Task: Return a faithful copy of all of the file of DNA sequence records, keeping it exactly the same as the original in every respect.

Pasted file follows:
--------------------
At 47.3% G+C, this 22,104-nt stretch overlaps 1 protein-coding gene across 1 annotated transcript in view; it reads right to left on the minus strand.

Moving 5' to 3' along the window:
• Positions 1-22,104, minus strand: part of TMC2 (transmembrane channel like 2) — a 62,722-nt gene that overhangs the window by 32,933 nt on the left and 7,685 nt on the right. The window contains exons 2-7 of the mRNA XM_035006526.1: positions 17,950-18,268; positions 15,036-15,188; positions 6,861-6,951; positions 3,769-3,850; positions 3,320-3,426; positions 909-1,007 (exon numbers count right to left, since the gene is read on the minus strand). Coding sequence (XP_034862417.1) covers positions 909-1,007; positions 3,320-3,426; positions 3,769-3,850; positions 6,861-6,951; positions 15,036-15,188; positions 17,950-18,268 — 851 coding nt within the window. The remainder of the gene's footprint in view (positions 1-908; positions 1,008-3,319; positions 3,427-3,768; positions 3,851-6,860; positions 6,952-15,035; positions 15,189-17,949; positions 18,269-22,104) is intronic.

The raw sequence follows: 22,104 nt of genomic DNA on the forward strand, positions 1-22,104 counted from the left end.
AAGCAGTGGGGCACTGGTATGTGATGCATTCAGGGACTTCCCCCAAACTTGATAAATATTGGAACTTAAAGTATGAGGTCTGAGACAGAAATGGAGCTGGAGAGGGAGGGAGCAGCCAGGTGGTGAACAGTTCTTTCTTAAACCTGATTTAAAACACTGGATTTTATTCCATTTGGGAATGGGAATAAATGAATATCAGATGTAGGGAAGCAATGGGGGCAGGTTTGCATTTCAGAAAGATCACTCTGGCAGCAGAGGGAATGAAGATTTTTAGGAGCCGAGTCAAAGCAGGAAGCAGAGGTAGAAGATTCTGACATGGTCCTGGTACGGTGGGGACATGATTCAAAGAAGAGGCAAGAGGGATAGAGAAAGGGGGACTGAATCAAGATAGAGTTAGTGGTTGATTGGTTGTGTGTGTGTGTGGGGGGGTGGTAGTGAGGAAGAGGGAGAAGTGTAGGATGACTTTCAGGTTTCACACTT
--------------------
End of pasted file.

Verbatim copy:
At 47.3% G+C, this 22,104-nt stretch overlaps 1 protein-coding gene across 1 annotated transcript in view; it reads right to left on the minus strand.

Moving 5' to 3' along the window:
• Positions 1-22,104, minus strand: part of TMC2 (transmembrane channel like 2) — a 62,722-nt gene that overhangs the window by 32,933 nt on the left and 7,685 nt on the right. The window contains exons 2-7 of the mRNA XM_035006526.1: positions 17,950-18,268; positions 15,036-15,188; positions 6,861-6,951; positions 3,769-3,850; positions 3,320-3,426; positions 909-1,007 (exon numbers count right to left, since the gene is read on the minus strand). Coding sequence (XP_034862417.1) covers positions 909-1,007; positions 3,320-3,426; positions 3,769-3,850; positions 6,861-6,951; positions 15,036-15,188; positions 17,950-18,268 — 851 coding nt within the window. The remainder of the gene's footprint in view (positions 1-908; positions 1,008-3,319; positions 3,427-3,768; positions 3,851-6,860; positions 6,952-15,035; positions 15,189-17,949; positions 18,269-22,104) is intronic.

The raw sequence follows: 22,104 nt of genomic DNA on the forward strand, positions 1-22,104 counted from the left end.
AAGCAGTGGGGCACTGGTATGTGATGCATTCAGGGACTTCCCCCAAACTTGATAAATATTGGAACTTAAAGTATGAGGTCTGAGACAGAAATGGAGCTGGAGAGGGAGGGAGCAGCCAGGTGGTGAACAGTTCTTTCTTAAACCTGATTTAAAACACTGGATTTTATTCCATTTGGGAATGGGAATAAATGAATATCAGATGTAGGGAAGCAATGGGGGCAGGTTTGCATTTCAGAAAGATCACTCTGGCAGCAGAGGGAATGAAGATTTTTAGGAGCCGAGTCAAAGCAGGAAGCAGAGGTAGAAGATTCTGACATGGTCCTGGTACGGTGGGGACATGATTCAAAGAAGAGGCAAGAGGGATAGAGAAAGGGGGACTGAATCAAGATAGAGTTAGTGGTTGATTGGTTGTGTGTGTGTGTGGGGGGGTGGTAGTGAGGAAGAGGGAGAAGTGTAGGATGACTTTCAGGTTTCACACTT